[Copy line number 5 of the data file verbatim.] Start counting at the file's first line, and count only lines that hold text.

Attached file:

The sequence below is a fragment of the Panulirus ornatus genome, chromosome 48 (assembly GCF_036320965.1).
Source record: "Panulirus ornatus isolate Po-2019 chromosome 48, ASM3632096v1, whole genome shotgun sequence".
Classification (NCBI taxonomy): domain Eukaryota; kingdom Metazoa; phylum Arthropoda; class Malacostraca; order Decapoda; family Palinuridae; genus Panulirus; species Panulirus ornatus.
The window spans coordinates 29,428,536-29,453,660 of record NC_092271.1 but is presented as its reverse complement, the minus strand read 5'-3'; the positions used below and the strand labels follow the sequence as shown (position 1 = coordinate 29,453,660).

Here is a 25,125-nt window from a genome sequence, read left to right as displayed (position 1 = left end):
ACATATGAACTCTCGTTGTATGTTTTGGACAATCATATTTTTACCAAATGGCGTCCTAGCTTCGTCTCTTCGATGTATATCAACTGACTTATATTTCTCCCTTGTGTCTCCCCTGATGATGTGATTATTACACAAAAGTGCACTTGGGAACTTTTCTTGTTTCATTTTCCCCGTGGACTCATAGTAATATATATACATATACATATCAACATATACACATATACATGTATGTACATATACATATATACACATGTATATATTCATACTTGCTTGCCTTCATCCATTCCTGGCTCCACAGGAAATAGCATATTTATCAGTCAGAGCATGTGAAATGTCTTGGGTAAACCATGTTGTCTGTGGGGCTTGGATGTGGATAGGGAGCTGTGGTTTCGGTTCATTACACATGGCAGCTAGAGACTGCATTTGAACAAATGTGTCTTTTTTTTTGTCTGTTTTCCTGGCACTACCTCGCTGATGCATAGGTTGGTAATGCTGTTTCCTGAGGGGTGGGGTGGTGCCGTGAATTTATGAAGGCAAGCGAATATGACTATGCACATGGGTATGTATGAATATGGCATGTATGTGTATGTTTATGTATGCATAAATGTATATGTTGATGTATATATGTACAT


Here is a 25,125-nt window from a genome sequence, read left to right as displayed (position 1 = left end):